“Three Decembers” Reviewed by Arts Houston Magazine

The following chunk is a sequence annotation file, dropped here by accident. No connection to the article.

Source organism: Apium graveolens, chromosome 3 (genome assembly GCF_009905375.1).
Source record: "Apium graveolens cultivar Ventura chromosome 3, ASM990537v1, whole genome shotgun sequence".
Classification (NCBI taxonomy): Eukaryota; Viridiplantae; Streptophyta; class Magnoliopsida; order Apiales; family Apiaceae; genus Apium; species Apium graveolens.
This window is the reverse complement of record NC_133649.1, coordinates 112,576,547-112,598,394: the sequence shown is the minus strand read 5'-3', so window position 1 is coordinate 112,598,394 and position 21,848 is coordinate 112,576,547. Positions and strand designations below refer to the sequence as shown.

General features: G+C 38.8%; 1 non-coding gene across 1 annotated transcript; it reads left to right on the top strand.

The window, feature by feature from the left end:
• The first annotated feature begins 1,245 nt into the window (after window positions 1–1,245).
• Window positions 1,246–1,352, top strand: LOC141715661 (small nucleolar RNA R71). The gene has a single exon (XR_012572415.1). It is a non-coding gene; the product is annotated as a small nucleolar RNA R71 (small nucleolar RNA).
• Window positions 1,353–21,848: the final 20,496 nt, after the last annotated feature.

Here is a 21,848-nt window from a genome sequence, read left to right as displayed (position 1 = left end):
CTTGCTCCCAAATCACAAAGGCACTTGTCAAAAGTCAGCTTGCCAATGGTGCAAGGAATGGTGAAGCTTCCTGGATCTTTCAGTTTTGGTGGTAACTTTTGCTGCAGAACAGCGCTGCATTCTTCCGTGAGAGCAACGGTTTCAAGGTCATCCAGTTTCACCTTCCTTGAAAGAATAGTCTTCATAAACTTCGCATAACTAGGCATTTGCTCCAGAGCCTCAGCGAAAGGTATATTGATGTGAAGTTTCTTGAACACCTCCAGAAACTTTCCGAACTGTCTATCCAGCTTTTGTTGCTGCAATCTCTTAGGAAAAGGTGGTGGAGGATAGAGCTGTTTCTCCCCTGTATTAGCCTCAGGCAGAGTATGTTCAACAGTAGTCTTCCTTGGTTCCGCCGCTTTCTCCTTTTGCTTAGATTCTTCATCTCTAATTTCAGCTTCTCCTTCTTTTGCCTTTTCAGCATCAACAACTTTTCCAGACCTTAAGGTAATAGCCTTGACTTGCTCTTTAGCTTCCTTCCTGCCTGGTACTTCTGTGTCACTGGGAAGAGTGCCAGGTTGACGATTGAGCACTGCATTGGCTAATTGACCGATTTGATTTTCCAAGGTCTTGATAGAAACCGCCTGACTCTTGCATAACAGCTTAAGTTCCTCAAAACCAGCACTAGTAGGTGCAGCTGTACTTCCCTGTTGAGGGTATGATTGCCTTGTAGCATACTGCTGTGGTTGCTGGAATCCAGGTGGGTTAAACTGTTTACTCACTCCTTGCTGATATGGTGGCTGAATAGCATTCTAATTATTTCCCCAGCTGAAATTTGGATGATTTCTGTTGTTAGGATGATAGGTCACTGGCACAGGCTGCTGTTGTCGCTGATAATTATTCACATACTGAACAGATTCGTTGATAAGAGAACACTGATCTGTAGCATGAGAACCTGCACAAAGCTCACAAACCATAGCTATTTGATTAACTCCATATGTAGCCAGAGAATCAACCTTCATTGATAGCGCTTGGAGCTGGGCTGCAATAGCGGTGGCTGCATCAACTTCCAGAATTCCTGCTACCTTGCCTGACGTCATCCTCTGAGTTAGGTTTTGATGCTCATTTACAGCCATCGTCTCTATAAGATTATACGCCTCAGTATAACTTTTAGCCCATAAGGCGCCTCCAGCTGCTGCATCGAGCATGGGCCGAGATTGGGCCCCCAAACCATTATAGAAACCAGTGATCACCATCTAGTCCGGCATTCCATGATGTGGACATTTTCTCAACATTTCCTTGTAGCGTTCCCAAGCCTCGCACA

… it’s hard to imagine any work in recent years that has filled us with so much hope for the survival of the art form. Heggie, you see, is willing and able to grapple with opera as musical theater, as he did triumphantly in Dead Man Walking… With Last Acts, he not only returned to straightforward (and deep) human emotions but perhaps pointed to ways opera itself might find and delight a new audience…he kept the cast small [and] kept the orchestra for Last Acts tiny as well, and even played one of the two pianos himself, with a dexterity and sensitivity that recalled those scratchy recordings of Gershwin playing his stuff. The libretto by Gene Scheer is lovely: funny, sad, candid, painful, and sporting a few modern expletives that (humorously) never showed up on the HGO surtitles … The ensemble pieces for two or even all three singers are heartbreaking in their lilting harmonies. Most sounded like lullabies written to sing angels to sleep, with extraordinary orchestrations to match, and they were sung as such by von Stade with lyric baritone Keith Phares, making his HGO debut as son Charlie, and soprano Kristin Clayton as troubled daughter Beatrice. Last Acts is intimate, thought-provoking, clearly heartfelt by all concerned and touching from beginning to end